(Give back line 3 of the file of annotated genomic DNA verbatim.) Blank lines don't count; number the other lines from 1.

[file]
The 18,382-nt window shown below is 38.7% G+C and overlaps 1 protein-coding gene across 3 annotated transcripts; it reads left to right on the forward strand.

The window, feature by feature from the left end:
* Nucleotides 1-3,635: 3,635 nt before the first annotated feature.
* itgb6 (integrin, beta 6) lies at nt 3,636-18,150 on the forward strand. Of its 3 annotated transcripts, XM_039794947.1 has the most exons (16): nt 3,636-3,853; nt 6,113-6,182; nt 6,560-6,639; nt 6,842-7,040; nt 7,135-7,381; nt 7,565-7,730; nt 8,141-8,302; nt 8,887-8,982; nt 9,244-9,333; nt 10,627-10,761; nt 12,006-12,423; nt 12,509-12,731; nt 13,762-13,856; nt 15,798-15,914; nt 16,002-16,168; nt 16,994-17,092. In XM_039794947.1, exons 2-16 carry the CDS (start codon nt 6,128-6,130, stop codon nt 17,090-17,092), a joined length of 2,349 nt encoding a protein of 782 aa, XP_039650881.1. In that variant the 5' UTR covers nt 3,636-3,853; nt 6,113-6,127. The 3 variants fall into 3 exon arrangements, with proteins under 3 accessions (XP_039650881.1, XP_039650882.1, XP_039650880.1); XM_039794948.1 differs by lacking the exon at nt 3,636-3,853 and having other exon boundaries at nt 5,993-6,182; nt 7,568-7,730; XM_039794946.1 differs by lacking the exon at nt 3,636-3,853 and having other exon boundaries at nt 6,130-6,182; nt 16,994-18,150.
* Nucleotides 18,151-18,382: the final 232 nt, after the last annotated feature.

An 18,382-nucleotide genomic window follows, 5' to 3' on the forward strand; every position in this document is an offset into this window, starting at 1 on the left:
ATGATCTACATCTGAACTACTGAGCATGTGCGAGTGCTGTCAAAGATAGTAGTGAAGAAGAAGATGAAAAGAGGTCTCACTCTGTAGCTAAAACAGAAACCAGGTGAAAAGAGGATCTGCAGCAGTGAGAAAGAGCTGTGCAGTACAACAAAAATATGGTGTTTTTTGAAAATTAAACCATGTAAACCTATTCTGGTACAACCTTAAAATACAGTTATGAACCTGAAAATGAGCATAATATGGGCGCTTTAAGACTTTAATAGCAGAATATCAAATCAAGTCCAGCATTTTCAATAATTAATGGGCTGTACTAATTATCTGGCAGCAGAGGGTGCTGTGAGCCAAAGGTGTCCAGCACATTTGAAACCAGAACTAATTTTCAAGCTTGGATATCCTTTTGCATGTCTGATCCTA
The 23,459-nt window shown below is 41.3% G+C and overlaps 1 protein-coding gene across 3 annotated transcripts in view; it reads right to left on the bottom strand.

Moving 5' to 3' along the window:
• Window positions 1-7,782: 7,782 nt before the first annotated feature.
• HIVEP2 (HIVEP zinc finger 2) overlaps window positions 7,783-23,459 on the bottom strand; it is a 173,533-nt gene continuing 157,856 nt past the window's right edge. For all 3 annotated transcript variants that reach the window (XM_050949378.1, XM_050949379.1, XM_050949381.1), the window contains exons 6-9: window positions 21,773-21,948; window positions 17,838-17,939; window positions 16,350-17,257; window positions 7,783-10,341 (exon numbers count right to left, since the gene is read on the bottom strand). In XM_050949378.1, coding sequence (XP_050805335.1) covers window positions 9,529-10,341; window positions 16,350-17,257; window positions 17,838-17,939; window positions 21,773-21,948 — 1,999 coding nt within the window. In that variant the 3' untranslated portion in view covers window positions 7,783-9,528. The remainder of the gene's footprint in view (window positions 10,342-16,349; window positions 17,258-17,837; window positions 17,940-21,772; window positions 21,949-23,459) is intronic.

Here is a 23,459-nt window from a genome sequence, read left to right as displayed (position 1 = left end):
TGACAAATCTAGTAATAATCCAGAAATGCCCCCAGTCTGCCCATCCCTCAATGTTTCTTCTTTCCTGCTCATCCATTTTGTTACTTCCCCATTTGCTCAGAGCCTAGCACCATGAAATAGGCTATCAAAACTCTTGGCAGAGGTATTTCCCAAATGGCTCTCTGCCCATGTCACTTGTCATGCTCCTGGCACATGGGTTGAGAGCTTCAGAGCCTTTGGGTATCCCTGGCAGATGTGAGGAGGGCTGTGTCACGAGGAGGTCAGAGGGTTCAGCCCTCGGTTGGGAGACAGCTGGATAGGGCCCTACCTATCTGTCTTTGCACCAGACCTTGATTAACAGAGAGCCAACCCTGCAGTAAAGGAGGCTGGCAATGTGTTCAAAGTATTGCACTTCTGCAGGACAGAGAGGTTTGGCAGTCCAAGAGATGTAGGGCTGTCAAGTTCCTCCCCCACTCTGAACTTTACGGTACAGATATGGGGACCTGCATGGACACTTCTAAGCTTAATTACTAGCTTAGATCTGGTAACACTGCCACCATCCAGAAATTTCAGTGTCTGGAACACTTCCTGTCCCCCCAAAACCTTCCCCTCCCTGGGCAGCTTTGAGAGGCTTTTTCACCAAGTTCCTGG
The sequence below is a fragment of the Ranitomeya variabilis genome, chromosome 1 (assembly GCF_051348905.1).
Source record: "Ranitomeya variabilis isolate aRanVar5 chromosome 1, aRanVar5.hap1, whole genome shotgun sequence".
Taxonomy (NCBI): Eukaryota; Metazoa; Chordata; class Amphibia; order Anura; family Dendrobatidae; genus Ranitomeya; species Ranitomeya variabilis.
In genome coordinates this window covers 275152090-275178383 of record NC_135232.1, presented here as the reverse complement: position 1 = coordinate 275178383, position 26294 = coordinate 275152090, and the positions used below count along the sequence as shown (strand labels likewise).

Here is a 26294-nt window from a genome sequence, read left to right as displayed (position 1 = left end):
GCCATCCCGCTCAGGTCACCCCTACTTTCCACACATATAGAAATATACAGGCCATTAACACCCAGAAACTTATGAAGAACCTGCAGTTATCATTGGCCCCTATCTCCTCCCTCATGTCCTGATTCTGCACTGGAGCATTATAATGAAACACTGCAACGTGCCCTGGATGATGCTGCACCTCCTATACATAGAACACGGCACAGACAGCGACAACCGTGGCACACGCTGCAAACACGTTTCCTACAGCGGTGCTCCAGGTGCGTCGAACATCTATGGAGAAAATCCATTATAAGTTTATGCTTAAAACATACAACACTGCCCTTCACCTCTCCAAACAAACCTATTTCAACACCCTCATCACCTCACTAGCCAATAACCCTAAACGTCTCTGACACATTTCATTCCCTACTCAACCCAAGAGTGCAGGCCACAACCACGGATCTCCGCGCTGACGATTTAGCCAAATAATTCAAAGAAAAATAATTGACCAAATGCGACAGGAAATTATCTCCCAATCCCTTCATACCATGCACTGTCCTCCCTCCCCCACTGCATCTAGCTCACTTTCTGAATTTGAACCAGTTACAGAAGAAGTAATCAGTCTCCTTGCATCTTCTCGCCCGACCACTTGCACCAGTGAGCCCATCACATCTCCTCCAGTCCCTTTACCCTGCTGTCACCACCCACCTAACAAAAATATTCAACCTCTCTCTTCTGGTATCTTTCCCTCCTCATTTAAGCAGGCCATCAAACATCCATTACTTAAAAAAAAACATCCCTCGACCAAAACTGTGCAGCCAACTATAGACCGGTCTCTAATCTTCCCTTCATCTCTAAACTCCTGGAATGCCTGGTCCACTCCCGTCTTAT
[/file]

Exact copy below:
* Nucleotides 1-3,635: 3,635 nt before the first annotated feature.